Dacite Spalls 3-6 inch
Considerably less glass-like than Obsidian, these medium to large Dacite spalls are an all around great volcanic flintknapping stone. Sold by the pound (1-2 pieces per lb).
Dacite is a highly knappable volcanic stone similar to Obsidian in many ways but considerably more textured and less glass-like. Knappability falls midway between cherts like Novaculite and Obsidian volcanic glass.
Our cleaned and graded Dacite spalls range in size from 3-6 inch pieces. This size is good for large and medium points and blades. Ordering 1 pound of this material will not ensure that you will get a single 6 inch spall. Most often a one pound order will contain two pieces of stone in the approx 4 inch range. To make certain you receive the full range of sizes of this material you will need to order multiple pounds or purchase a flat rate box of material.
WARNING: Dacite flakes can be sharper than razor blades! Exercise extreme caution!
We strive to provide the cleanest, blemish free knapping material within our means. On some spalls however, blemishes do get past us because not all defects are evident at first or even second inspection. In efforts to avoid defects as much as possible, we perform a few thinning blows to ensure that you do not pay for large amounts of waste, over thick spalls, or fragile/thin sizes that will shatter with the first strike.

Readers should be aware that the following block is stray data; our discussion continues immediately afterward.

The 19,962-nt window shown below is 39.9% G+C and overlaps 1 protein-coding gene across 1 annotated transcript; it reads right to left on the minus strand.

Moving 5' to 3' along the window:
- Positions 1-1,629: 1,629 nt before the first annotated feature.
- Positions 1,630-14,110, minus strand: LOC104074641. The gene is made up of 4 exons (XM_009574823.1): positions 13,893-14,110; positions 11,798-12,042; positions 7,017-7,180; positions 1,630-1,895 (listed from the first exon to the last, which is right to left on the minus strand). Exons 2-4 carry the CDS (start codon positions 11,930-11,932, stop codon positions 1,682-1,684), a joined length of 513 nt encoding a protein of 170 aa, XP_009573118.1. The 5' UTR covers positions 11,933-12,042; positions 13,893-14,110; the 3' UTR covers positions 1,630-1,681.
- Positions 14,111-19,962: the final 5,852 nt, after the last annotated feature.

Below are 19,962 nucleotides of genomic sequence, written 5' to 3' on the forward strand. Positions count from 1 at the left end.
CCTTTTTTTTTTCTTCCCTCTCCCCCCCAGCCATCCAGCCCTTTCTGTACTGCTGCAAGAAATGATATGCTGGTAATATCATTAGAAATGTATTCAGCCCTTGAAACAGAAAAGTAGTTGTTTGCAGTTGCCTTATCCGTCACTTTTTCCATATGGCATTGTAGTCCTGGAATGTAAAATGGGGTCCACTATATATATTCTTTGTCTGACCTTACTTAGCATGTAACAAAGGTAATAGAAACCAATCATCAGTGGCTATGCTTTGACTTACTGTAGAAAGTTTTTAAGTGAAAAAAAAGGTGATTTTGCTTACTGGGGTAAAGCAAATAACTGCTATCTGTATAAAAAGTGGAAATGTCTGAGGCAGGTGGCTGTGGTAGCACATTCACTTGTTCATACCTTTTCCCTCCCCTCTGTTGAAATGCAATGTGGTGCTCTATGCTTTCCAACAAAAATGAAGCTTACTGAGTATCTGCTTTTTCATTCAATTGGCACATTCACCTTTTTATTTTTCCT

Large knapping material requires large billets. Attempting to knap large stone with too small of a billet will damage the billet and not produce sizable thinning flakes early on in the process as needed. If you are graduating to this size material from one of our kits, we recommend adding a large copper percussion billet to your order. If you are unsure about what you need, please visit our Flintknapping Buyer's Guide, or feel free to contact us and we will be glad to help.
General Information on Dacite
Dacite is an igneous, volcanic rock. The word dacite comes from Dacia, a province of the Roman Empire which lay between the Danube River and Carpathian Mountains (now modern Romania) where the rock was first described.
Dacite usually forms as an intrusive rock such as a dike or sill. Examples of this type of dacite outcrop are found in northwestern Montana and northeastern Bulgaria. Nevertheless, because of the moderate silica content, dacitic magma is quite viscous and therefore prone to explosive eruption. A notorious example of this is Mount St. Helens in which dacite domes formed from previous eruptions.
Dacitic magma is formed by the subduction of young oceanic crust under a thick felsic continental plate. Oceanic crust is hydrothermally altered causing addition of quartz and sodium. As the young, hot oceanic plate is subducted under continental crust, the subducted slab partially melts and interacts with the upper mantle through convection and dehydration reactions. Once at the cold surface, the sodium rich magma crystallizes plagioclase, quartz and hornblende. Accessory elements like pyroxenes provide insight to the history of the magma.
The formation of dacite provides a great deal of information about the connection between oceanic crust and continental crust. It provides a model for the generation of felsic, buoyant, perennial rock from a mafic, dense, short-lived one.